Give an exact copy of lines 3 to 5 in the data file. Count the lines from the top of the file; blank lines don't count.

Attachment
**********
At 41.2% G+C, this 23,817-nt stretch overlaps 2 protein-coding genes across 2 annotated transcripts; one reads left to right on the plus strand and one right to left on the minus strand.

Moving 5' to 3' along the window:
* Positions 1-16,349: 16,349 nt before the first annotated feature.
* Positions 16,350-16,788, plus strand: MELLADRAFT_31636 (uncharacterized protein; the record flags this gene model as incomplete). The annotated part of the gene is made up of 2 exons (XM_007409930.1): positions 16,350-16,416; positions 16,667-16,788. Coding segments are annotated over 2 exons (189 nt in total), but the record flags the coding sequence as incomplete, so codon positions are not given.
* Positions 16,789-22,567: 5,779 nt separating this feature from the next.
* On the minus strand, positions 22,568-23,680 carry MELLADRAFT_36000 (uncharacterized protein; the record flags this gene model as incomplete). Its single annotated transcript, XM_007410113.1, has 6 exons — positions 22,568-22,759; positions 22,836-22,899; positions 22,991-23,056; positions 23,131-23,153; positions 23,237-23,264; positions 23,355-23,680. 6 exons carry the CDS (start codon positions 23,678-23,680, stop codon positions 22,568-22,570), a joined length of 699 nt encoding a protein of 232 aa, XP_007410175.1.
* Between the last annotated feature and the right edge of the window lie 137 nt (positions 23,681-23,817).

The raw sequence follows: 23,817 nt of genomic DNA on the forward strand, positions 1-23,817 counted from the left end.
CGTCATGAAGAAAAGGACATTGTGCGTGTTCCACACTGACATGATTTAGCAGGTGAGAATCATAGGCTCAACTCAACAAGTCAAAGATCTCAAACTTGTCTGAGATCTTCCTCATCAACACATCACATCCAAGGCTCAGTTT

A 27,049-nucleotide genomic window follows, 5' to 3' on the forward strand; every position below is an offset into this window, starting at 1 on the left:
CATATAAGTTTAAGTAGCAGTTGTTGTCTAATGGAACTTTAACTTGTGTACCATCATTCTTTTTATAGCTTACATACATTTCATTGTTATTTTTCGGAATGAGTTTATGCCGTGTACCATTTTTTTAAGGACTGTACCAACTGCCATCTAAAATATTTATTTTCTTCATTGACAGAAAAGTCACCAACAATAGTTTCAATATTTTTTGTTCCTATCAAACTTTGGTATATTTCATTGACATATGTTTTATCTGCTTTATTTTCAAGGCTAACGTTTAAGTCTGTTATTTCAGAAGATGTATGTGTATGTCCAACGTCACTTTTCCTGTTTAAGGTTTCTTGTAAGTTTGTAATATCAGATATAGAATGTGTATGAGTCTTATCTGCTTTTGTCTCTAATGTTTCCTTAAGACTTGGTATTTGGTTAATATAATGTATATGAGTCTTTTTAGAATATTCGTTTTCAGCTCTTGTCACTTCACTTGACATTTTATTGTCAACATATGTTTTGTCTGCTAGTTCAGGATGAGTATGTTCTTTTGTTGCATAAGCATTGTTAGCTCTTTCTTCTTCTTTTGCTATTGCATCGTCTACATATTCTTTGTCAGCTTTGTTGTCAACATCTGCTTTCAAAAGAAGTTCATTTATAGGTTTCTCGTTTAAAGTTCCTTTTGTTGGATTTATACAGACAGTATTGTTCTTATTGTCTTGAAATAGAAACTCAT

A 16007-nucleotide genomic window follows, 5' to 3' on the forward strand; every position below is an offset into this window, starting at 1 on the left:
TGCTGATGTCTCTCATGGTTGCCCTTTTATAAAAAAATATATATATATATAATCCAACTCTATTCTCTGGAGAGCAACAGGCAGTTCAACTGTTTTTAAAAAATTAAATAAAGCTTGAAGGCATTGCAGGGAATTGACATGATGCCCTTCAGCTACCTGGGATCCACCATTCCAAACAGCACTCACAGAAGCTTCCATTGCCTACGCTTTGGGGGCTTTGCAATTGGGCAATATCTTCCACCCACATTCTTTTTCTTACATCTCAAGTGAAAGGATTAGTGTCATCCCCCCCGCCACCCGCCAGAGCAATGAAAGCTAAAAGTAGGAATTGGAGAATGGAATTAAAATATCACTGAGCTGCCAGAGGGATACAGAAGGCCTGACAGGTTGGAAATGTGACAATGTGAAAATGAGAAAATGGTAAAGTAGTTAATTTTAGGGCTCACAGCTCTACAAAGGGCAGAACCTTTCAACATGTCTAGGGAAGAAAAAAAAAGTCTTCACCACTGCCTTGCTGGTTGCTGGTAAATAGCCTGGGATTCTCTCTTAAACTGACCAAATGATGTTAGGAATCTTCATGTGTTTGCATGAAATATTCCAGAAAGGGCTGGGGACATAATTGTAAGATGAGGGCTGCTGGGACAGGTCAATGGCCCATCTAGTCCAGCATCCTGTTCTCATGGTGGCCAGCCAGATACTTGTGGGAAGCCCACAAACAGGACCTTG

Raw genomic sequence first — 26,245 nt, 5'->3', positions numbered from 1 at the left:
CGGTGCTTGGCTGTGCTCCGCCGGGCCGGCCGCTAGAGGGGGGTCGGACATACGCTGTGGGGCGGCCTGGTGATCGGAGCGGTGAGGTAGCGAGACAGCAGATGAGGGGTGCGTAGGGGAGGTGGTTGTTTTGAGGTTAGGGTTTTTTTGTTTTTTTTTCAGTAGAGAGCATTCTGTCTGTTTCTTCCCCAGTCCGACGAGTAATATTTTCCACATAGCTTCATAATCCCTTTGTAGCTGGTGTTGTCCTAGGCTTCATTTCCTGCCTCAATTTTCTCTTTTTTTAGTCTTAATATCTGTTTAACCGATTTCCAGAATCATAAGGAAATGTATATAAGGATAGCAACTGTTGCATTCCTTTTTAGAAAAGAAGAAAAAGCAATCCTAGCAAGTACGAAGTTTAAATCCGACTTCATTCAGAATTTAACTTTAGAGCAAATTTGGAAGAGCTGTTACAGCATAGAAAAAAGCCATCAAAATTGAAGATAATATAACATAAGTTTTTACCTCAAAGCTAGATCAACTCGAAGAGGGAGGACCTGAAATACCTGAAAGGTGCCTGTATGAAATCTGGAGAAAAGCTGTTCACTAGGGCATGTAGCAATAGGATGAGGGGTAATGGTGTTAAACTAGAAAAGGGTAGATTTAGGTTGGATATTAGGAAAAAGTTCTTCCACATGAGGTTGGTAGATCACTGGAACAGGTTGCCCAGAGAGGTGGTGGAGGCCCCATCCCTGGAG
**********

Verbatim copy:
* Positions 1-16,349: 16,349 nt before the first annotated feature.
* Positions 16,350-16,788, plus strand: MELLADRAFT_31636 (uncharacterized protein; the record flags this gene model as incomplete). The annotated part of the gene is made up of 2 exons (XM_007409930.1): positions 16,350-16,416; positions 16,667-16,788. Coding segments are annotated over 2 exons (189 nt in total), but the record flags the coding sequence as incomplete, so codon positions are not given.
* Positions 16,789-22,567: 5,779 nt separating this feature from the next.